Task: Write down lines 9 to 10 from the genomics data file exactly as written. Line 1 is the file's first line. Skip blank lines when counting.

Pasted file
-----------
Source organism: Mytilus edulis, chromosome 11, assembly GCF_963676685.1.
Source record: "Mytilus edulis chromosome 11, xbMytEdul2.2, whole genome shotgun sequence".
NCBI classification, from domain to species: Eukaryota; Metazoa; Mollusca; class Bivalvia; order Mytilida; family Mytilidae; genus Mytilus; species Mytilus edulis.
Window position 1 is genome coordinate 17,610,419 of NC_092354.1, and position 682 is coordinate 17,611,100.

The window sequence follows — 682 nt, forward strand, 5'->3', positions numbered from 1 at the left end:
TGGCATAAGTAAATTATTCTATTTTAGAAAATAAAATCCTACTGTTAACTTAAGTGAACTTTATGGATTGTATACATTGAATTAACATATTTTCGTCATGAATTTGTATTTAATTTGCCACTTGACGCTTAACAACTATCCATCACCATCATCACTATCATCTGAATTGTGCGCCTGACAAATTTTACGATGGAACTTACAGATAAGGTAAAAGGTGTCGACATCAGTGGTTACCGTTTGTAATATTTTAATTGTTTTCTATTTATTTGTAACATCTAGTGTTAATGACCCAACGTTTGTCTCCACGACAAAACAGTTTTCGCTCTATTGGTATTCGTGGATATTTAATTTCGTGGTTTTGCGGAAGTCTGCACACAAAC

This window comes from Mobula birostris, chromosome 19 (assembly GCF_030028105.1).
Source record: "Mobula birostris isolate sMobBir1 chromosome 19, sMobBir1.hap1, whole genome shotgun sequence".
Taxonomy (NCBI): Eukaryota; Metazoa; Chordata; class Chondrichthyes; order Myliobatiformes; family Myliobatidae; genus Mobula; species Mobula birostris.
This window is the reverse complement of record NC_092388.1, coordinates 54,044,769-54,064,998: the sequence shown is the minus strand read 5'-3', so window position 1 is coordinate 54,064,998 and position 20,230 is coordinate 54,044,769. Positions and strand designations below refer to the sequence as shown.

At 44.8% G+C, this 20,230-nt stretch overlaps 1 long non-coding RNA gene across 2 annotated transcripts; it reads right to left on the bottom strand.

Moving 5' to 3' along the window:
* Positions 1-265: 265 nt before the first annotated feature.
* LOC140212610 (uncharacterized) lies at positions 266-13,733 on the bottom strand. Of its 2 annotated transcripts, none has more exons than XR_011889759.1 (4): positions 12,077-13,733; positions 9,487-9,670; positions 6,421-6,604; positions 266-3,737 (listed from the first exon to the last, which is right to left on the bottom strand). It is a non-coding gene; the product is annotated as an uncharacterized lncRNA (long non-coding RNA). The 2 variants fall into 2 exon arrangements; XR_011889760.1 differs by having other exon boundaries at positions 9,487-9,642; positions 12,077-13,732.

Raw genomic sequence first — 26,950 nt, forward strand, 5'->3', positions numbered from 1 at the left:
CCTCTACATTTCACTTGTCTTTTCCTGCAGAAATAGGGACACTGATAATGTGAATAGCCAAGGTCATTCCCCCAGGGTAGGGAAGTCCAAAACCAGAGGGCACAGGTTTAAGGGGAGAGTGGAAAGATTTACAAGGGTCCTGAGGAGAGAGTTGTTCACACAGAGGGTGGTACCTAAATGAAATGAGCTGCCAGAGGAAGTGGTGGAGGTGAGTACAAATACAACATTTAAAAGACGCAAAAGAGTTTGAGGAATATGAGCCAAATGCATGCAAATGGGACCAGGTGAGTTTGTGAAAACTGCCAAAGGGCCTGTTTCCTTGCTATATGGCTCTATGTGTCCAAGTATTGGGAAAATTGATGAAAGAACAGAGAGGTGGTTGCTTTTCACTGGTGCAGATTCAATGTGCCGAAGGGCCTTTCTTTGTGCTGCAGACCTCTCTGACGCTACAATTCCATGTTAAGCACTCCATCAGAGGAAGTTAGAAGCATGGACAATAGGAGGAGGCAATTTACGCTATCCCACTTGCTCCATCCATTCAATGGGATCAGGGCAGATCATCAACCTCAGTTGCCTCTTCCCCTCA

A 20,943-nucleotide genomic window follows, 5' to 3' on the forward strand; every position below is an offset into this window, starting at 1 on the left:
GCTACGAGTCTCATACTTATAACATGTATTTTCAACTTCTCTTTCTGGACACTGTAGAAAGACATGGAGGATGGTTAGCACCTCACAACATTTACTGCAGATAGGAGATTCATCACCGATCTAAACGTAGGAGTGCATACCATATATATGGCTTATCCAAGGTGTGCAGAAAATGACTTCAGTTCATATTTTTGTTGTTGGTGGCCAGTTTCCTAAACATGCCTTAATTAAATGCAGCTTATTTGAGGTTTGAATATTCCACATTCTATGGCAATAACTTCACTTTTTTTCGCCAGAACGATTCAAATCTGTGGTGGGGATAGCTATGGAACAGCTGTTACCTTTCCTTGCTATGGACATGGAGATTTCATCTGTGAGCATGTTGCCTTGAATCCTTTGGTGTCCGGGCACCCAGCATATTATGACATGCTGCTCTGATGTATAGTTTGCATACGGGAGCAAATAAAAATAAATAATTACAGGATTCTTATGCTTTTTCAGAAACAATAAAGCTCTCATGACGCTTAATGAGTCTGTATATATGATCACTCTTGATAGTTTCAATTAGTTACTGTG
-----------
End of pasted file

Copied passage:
Taxonomy (NCBI): Eukaryota; Metazoa; Chordata; class Chondrichthyes; order Myliobatiformes; family Myliobatidae; genus Mobula; species Mobula birostris.
This window is the reverse complement of record NC_092388.1, coordinates 54,044,769-54,064,998: the sequence shown is the minus strand read 5'-3', so window position 1 is coordinate 54,064,998 and position 20,230 is coordinate 54,044,769. Positions and strand designations below refer to the sequence as shown.